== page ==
What is the school of artificial intelligence in healthcare?
This is the first school of artificial intelligence in the world, born in a francophone environment, to focus on the development of human capabilities and real-world implementation of AI.
A School For Everyone
The School of Artificial Intelligence in Healthcare is intended for all practitioners working in or for the healthcare field, including partners or companies working directly or indirectly for the well-being of patients (environment, food, urban planning, economy, etc.). The SAIH is located in the Learning Centre of the Academy of the Centre hospitalier de l’Université de Montréal, in the heart of downtown Montreal.
The SAIH is a global pioneer, focused on the development of human capacities in AI and on its real-world implementation. The school enables its community to develop and apply AI to healthcare; to measure its impacts on patients, care teams, and the health system; and to expand knowledge and skills internationally.
The programming, adapted to the different clienteles and their varying levels of AI expertise, has been deployed progressively since December 2018. Ultimately, the school will offer personalized, agile, and proactive services aimed at helping learners demystify AI and integrate it into their practices.
The program is designed to respond specifically to the needs of the following clienteles:
- Patients and the general public;
- Teams providing healthcare and services;
- Students and resident physicians;
- Managers and professionals;
- Health industry partners;
Agile and proactive, the SAIH is distinctive in its evolutionary and applied approach. It puts the human being at the centre of transformation to enhance the capacity to humanize health.
- Continuing education programs
- For degree-seeking students
- Leading experts from the following fields: health, social sciences, creativity and innovation, management, technology, and other sectors
- Who are passionate about the applications of AI in health
- Local and international
- Physical and virtual locations
- Research Chairs (connected devices, clinical reasoning)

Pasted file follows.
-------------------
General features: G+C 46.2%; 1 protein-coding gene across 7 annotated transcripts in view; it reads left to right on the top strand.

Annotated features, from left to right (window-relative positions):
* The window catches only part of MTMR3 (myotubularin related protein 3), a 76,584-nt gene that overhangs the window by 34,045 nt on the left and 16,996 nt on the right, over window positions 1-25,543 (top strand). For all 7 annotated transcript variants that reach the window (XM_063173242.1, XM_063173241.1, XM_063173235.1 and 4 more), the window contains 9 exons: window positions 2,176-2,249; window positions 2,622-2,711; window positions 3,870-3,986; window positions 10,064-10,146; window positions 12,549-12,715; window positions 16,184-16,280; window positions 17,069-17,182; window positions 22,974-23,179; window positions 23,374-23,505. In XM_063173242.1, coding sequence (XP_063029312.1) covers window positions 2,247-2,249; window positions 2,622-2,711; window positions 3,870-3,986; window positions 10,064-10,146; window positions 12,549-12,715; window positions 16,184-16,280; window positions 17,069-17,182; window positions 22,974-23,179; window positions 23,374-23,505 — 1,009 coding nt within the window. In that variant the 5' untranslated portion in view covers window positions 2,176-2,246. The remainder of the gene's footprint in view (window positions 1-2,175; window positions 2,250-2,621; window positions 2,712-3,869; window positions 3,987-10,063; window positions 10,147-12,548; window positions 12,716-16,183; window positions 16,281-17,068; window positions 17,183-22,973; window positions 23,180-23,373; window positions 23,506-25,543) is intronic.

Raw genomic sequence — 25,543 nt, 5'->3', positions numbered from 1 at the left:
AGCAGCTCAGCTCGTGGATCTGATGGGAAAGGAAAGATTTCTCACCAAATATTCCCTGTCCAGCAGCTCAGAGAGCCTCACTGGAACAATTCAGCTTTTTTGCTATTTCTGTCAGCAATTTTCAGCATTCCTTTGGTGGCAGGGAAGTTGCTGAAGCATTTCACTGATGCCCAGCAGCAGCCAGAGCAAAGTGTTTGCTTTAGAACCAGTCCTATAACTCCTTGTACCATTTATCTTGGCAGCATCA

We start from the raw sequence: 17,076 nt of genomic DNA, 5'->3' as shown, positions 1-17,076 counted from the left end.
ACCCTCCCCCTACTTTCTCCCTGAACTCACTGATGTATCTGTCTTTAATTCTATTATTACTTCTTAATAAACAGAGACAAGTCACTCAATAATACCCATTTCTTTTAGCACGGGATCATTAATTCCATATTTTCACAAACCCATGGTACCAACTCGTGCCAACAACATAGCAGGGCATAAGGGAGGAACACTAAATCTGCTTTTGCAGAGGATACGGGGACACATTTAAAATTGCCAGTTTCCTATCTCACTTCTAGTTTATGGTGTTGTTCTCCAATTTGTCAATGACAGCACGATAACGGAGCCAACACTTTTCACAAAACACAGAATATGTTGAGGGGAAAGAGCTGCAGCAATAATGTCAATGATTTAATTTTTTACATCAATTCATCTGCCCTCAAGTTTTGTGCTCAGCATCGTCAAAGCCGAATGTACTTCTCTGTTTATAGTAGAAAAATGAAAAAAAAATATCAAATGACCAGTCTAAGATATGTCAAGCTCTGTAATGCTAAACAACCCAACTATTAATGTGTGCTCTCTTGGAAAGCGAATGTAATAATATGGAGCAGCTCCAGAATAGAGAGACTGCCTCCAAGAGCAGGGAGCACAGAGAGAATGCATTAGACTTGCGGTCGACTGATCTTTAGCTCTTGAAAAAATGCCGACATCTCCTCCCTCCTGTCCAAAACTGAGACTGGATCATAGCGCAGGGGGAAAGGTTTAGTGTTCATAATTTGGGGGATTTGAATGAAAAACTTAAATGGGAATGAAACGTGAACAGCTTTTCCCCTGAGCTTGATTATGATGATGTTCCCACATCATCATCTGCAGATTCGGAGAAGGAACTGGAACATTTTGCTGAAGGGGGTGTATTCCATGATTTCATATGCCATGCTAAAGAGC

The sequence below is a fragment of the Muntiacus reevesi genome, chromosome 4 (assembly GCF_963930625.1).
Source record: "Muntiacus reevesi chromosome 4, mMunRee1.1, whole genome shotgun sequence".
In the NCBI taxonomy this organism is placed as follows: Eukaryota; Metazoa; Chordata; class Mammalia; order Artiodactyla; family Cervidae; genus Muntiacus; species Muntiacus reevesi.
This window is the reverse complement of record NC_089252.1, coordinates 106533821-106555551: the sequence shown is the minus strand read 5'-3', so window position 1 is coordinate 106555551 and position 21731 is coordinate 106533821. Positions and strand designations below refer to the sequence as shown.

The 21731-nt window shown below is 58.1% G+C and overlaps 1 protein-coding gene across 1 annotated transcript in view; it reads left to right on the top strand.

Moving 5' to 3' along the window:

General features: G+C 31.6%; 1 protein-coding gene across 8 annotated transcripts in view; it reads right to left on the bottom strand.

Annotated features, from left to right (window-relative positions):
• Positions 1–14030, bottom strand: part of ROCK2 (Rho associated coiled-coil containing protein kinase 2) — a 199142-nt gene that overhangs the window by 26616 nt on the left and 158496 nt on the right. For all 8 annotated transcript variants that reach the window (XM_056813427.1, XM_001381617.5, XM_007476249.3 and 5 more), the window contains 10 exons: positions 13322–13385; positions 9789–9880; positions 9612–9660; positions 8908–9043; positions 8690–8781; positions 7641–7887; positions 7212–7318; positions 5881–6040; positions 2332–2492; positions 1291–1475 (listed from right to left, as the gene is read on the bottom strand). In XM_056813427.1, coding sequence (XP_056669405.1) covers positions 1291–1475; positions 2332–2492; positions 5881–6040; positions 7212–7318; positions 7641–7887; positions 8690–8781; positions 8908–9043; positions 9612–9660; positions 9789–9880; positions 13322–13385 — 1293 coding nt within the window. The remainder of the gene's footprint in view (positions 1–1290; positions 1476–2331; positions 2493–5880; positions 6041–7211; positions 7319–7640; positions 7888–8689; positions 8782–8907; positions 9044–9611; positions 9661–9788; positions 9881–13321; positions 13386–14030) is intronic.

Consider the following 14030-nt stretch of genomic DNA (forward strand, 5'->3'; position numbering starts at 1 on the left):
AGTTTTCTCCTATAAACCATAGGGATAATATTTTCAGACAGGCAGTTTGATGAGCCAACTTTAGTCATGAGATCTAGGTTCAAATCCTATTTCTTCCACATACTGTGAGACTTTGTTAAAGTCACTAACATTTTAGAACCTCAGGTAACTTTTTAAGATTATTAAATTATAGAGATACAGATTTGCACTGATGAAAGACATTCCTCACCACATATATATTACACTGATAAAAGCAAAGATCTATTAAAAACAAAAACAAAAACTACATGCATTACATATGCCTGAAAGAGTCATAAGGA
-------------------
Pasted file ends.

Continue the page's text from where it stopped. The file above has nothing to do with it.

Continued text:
- Information monitoring
- Scientific articles
- Networking with CHUM teams and our partners
- Support and accompaniment
- Mobility and career development
- Preparing for new emerging roles and talents
- Training leaders for careers in different job sectors
Why a school of artificial intelligence applied to health?
- To take ownership of artificial intelligence (AI) and support health actors
- To integrate AI in a humane, ethical and responsible way
- To ensure AI benefits for patients and the population
- To set the pace in the evolution of tomorrow’s health systems
AI in service to health
Artificial intelligence offers unprecedented opportunities in the field of health, whether through massive data analysis to better understand, detect, and treat diseases, or through robotics. A breakthrough innovation, AI will rapidly and profoundly transform care, teaching, research, and health systems management. Decision support and the introduction of new pedagogical concepts will also revolutionize professionals’ practices, healthcare provision, training, and distribution of tasks.
The stakes involved in implementing AI in this field are considerable and require a structured approach to ensure it can be done successfully and bring real value to health teams and the public.
Montreal is becoming a centre of expertise in AI, and its initiatives inspire and attract experts from all over the world in this field. Recently, the launch on November 3, 2017, of the Montreal Declaration for a Responsible Development of Artificial Intelligence at the Forum on the Socially Responsible Development of Artificial Intelligence signalled the desire to stimulate public debate and to propose a progressive and inclusive direction for AI development.
The CHUM followed close behind, becoming a signatory to the Montreal Declaration for a Responsible Development of Artificial Intelligence.
AI has already begun to revolutionize medicine. Today it is used not only to measure cerebral volume to detect Alzheimer's disease, but also to assess heart function, detect pulmonary nodules, and predict cancers. It will redefine and enhance the role of medical imaging.